to wait, as it happens in the orbital case, for the satellite to
illuminate the same area with a similar look angle.
There are mainly two limitations in airborne repeat-pass
interferometry. The first limitation, addressed in Section II-A,
is the fact that a constant reference height for the whole image
must be assumed during MoCo if fast Fourier-based processors
are to be used. However, several efficient algorithms have been
recently developed that precisely take into account topography
–. The second, and most important, limitation is the
presence of residual motion errors (RMEs), i.e., inaccuracies
0196-2892/$25.00 © 2008 IEEE
1066IEEE TRANSACTIONS ON GEOSCIENCE AND REMOTE SENSING, VOL. 46, NO. 4, APRIL 2008
in the measurements of the real antenna position on the order
of 1–5 cm. Several algorithms have been developed to estimate
and correct RME, either the baseline error in an interferometric
pair – or the individual error in an image , .
Section II-C addresses this topic.
Up to now, just a few publications related to airborne differ-
ential interferometry exist. In 1993, Gray and Farris-Manning
 were able to measure the movement of a corner reflector
with a precision on the order of some millimeters but measuring
with respect to the field surrounding the corner. It was not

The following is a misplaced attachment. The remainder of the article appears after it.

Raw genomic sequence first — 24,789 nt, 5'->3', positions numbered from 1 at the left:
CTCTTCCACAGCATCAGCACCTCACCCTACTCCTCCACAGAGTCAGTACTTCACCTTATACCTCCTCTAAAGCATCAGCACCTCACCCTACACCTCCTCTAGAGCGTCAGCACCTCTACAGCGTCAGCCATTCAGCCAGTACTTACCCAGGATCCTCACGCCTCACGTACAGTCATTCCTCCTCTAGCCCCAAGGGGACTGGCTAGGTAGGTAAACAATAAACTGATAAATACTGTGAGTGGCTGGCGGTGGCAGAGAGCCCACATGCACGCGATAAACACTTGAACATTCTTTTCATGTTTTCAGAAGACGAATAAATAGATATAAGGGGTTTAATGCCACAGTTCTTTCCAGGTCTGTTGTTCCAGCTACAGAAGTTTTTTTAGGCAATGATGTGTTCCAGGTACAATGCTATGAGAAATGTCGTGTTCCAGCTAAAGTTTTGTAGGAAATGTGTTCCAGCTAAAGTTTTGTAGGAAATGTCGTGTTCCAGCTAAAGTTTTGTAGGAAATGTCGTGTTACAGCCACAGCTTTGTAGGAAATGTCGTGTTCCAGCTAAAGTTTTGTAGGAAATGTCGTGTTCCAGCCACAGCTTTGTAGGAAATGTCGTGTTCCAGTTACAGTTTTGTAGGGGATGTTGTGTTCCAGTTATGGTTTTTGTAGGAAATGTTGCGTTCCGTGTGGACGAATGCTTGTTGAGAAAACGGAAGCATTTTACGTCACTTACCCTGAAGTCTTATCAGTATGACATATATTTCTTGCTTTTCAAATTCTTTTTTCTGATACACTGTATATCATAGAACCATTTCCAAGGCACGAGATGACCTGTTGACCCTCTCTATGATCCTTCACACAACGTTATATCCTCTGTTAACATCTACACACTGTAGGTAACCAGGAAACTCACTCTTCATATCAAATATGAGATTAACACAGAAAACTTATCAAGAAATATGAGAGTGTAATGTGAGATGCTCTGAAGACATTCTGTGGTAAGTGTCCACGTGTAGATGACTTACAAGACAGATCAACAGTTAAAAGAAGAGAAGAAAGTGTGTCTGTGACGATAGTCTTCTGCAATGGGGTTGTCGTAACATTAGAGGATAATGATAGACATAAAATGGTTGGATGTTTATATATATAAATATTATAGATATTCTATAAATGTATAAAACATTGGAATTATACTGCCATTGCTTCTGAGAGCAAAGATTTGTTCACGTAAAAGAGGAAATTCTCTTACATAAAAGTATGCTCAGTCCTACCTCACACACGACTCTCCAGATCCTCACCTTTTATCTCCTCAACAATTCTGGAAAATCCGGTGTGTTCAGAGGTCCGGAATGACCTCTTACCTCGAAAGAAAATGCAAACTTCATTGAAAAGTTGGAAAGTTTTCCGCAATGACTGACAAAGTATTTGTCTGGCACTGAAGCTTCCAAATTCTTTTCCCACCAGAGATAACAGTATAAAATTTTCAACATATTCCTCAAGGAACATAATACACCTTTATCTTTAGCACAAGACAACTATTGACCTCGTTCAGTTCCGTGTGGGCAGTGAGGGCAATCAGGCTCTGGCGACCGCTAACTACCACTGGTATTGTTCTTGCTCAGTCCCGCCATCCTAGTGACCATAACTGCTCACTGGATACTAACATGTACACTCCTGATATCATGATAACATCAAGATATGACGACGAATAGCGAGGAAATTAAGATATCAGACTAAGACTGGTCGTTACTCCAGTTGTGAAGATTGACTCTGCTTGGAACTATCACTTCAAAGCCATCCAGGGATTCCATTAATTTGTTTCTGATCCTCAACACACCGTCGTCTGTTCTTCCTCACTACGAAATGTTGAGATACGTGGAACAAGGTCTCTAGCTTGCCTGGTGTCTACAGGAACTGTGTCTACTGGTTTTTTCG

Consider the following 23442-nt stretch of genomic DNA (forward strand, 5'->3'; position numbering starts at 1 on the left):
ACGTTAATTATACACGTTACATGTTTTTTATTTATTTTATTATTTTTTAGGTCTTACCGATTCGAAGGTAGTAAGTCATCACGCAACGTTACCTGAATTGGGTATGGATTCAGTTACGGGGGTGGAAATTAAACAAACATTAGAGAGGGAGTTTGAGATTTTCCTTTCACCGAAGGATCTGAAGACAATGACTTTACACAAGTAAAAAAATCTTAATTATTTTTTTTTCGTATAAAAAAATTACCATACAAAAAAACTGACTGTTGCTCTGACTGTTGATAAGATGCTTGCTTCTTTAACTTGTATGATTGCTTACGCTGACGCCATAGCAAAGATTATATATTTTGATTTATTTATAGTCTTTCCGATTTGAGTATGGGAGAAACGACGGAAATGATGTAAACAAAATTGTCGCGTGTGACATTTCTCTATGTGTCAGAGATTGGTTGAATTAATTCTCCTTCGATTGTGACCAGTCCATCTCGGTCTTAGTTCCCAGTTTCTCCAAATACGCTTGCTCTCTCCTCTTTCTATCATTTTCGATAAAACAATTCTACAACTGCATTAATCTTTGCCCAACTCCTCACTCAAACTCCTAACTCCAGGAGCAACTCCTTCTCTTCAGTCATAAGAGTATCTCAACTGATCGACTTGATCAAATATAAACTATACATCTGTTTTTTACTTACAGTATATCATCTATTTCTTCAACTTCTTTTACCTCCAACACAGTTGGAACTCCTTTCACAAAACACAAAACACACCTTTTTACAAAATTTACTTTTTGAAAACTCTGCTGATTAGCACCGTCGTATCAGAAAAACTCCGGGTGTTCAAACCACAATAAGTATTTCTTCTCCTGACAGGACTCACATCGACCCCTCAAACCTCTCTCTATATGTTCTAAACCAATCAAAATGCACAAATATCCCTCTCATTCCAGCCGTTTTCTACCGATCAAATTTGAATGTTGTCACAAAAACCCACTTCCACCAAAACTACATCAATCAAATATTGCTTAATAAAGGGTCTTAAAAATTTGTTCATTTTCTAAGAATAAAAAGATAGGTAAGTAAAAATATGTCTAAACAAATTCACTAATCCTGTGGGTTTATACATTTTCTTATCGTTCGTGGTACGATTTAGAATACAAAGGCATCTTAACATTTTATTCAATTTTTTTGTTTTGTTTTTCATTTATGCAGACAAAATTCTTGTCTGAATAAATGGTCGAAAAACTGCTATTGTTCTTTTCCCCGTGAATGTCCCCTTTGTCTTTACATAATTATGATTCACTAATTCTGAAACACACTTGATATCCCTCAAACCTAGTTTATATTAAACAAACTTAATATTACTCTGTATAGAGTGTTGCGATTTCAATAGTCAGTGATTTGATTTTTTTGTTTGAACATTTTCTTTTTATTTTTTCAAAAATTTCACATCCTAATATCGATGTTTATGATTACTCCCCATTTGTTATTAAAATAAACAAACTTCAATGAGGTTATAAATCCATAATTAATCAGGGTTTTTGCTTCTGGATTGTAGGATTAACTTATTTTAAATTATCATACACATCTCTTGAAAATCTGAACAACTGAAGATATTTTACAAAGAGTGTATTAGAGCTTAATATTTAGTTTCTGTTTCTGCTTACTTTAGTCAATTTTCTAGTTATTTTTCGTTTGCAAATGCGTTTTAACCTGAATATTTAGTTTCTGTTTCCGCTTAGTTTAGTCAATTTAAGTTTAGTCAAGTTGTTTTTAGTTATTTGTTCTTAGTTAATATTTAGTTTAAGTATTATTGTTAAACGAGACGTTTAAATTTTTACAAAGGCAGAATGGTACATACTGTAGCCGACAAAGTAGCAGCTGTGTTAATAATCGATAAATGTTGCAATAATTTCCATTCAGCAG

until ten years later that the first airborne differential SAR
interferogram of a large area was presented by Reigber and
Scheiber , using a classical three-image DInSAR approach
. They measured some displacements in agricultural fields
waves due to a different soil moisture and also obtained indica-
tion of water-level change in a swamp area. In 2004, de Macedo
and Scheiber  presented some controlled experiments with
three corner reflectors measured at both L- and C-band. In this
case, relative and absolute measurements were shown, where
the latter had an accuracy that was better than 1 cm. In 2004,
Groot  reported the deformation of a dike after calibrating
using the phase of several corner reflectors deployed in the
scene. In addition, in 2004, Fornaro et al.  presented an
X-band differential interferogram, where the images had been
acquired with a temporal baseline of only a few minutes, so
that no displacements were expected. In 2005, de Macedo et al.
presented some preliminary results of a landslide . Re-
cently, Perna et al.  presented differential interferograms
at X-band where the displacement of a corner reflector is
This paper aims to describe, for the first time, the com-
plete methodology and algorithms for processing a stack of
images acquired by an airborne platform in order to retrieve
the temporal evolution of the deformation in the observed
scene. The processing chain to focus the data is described in
Section II-E, where a detailed description is given in order to
deal with the commented limitations. Section III starts revis-
iting the ADInSAR algorithm proposed by Berardino et al.
, which has been used to obtain the deformation maps. In
addition, the modifications needed in the ADInSAR processing